As a follow-up to our post of February 7th regarding increased stockholder interest in the disclosure by public companies of their political expenditures and activities, we note that in a speech to securities law practitioners on February 24, 2012, SEC Commissioner Luis A. Aguilar called for the SEC to adopt rules requiring public companies to provide uniform and consistent disclosure of their corporate political expenditures.  “Requiring transparency for corporate political expenditures cannot wait,” Commissioner Aguilar stated, citing the SEC’s responsibility to “ensure that investors are not left in the dark while their money is used without their knowledge or consent.”

Commissioner Aguilar pointed out that the Supreme Court’s 2010 decision in Citizens United v. Federal Election Commission, which struck down restrictions on certain corporate political spending, also indicated that while the government could not suppress speech altogether, it would be permitted to regulate political speech through disclosure requirements.  He noted that numerous commentators have urged the SEC to address this issue, and observed that in 2011, proposals related to political spending were the leading topic among stockholder proposals appearing in public company proxy statements.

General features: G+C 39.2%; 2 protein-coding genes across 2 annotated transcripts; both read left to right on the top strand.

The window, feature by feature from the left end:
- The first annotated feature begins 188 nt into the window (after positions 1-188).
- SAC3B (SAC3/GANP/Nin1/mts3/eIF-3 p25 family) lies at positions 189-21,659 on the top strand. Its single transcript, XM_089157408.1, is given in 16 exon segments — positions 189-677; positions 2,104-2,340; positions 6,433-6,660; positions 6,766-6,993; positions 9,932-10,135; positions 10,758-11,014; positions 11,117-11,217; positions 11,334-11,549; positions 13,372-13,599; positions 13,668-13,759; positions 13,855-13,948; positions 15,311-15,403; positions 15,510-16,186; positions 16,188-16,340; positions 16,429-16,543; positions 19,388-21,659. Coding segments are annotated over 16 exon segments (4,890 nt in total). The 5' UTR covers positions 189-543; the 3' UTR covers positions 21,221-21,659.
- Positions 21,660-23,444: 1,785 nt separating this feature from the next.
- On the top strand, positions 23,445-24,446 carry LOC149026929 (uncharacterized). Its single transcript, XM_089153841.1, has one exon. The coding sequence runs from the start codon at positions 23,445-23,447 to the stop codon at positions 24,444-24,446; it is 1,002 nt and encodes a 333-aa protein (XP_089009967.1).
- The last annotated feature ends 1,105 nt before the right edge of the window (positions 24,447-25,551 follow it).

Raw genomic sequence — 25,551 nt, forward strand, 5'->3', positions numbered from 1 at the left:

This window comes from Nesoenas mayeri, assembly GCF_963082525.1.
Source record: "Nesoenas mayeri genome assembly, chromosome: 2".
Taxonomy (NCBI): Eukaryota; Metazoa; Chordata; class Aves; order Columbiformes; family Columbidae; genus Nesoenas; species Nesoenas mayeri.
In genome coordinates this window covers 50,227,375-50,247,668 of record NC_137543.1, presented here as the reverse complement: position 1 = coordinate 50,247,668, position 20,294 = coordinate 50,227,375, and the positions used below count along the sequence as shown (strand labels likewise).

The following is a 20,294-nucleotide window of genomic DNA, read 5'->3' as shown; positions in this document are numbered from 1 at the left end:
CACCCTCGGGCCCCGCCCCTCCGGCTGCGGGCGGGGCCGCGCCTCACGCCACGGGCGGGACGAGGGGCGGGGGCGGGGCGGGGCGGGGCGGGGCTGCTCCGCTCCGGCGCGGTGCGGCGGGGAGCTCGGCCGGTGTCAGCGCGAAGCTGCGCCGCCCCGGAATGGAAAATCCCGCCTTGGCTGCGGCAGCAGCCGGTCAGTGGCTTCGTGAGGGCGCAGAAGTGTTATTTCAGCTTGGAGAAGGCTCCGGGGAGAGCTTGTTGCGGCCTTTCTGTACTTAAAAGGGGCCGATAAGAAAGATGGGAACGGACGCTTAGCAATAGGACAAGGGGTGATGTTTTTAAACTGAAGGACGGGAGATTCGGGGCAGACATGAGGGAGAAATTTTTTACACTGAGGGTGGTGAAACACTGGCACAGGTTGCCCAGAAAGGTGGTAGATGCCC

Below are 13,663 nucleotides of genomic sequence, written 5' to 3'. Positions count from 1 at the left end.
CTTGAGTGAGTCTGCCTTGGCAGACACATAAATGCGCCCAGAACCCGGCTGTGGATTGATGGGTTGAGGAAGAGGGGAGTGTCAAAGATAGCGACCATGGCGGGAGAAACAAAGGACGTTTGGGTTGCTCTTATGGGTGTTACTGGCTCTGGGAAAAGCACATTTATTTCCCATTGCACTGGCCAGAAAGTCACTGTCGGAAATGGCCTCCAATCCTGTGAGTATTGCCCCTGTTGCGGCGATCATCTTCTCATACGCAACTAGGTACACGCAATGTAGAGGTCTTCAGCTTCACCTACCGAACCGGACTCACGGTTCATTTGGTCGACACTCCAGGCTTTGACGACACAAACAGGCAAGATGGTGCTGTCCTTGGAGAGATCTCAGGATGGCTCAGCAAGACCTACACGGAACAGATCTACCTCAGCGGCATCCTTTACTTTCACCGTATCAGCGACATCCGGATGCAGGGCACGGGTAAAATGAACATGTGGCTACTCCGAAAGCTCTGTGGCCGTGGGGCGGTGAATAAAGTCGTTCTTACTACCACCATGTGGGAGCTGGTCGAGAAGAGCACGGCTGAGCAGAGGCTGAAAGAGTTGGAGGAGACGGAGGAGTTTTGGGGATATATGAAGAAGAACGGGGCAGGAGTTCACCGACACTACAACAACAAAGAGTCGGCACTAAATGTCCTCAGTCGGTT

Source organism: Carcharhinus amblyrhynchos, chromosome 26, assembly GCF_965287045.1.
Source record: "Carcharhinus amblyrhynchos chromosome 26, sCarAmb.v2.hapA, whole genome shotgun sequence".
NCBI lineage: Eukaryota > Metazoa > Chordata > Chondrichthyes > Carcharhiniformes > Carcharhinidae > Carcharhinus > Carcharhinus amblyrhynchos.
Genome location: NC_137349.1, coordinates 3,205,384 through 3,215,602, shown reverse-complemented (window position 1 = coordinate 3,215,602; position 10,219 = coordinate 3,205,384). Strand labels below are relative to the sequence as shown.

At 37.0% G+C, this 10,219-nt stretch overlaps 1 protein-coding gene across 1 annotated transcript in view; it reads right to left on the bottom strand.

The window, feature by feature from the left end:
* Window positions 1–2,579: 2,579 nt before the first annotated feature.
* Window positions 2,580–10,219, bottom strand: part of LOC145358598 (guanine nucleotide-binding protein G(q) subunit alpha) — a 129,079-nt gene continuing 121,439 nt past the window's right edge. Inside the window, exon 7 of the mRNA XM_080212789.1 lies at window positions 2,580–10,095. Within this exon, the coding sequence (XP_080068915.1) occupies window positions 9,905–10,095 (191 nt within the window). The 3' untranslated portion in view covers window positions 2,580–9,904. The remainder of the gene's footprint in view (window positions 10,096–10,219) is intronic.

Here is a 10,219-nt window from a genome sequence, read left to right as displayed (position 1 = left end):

According to reports, SEC Chairman Mary Schapiro expressed the view that shareholders already have the ability to require public companies to disclose their political expenditures, noting that “[c]ompanies that receive a shareholder proposal asking them for disclosure about political contributions have been required to put those shareholder proposals in the proxy, so there is a mechanism for shareholders to directly represent to the companies they own to have that issue put forward for a shareholder vote.”